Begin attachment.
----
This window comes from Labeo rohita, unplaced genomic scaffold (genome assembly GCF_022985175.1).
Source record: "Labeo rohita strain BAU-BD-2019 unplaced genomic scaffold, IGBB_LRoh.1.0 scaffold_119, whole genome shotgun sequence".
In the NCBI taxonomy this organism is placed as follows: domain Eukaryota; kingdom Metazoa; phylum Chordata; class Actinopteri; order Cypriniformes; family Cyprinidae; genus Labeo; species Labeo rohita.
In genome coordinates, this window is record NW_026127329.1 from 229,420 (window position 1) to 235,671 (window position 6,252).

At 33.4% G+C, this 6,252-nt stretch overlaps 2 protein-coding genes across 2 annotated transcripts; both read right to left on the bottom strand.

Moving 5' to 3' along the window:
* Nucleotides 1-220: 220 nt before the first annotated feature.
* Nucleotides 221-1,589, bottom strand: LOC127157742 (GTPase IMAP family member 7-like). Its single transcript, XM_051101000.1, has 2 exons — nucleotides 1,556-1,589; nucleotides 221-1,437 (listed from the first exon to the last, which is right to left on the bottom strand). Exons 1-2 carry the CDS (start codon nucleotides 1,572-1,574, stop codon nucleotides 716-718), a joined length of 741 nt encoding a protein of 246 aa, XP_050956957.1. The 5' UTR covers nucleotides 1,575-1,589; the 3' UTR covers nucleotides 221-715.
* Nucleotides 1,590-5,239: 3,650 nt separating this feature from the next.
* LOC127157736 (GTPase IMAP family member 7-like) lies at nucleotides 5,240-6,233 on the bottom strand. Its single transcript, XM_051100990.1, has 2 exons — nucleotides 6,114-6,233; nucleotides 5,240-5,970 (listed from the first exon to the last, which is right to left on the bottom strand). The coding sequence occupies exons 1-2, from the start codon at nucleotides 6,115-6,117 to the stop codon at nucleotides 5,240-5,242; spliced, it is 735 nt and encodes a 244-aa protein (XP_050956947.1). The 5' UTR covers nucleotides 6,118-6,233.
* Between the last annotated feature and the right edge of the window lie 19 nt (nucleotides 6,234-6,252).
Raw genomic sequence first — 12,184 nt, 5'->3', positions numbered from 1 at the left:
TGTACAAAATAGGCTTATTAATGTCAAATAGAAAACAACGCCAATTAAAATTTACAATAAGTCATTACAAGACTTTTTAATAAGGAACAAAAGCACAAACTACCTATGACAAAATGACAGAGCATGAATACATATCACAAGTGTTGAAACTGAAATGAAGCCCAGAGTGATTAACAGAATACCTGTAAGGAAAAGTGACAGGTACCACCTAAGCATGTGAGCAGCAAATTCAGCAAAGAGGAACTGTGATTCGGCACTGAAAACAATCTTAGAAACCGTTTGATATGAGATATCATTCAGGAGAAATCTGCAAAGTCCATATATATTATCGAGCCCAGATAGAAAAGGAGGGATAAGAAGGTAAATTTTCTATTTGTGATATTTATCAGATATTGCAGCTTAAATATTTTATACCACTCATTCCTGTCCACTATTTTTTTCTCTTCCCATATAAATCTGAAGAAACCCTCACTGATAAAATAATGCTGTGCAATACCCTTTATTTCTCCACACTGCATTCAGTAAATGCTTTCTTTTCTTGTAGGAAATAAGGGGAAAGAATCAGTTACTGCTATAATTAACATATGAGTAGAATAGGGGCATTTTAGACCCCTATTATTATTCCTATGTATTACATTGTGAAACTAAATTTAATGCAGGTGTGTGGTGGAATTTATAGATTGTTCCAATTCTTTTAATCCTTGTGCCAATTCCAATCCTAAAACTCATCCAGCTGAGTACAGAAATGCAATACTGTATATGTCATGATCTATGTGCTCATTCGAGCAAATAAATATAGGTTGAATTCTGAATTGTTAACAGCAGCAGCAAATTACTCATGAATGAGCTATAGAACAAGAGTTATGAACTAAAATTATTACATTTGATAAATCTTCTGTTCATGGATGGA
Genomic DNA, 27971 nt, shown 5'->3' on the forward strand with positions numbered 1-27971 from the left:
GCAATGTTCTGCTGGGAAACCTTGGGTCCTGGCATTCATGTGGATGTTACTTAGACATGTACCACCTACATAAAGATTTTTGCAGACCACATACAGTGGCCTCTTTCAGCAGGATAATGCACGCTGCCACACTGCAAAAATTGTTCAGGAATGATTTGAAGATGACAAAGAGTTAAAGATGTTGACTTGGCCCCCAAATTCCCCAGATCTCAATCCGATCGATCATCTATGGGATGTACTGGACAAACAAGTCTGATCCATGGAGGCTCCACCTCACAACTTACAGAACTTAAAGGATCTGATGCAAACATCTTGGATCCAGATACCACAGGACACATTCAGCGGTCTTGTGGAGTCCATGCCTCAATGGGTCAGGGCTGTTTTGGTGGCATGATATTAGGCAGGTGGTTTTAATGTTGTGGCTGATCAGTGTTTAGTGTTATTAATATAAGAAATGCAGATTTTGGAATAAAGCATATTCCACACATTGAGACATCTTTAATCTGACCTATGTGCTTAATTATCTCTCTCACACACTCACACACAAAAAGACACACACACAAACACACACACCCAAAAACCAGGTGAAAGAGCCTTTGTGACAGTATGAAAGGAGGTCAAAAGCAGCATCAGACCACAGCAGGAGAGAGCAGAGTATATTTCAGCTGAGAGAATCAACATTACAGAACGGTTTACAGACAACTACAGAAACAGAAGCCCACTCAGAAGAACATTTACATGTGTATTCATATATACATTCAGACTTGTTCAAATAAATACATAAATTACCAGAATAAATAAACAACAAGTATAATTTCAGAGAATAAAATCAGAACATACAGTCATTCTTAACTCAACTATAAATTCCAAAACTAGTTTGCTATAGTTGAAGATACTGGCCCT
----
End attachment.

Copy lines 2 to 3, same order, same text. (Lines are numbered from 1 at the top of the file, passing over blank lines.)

Source record: "Labeo rohita strain BAU-BD-2019 unplaced genomic scaffold, IGBB_LRoh.1.0 scaffold_119, whole genome shotgun sequence".
In the NCBI taxonomy this organism is placed as follows: domain Eukaryota; kingdom Metazoa; phylum Chordata; class Actinopteri; order Cypriniformes; family Cyprinidae; genus Labeo; species Labeo rohita.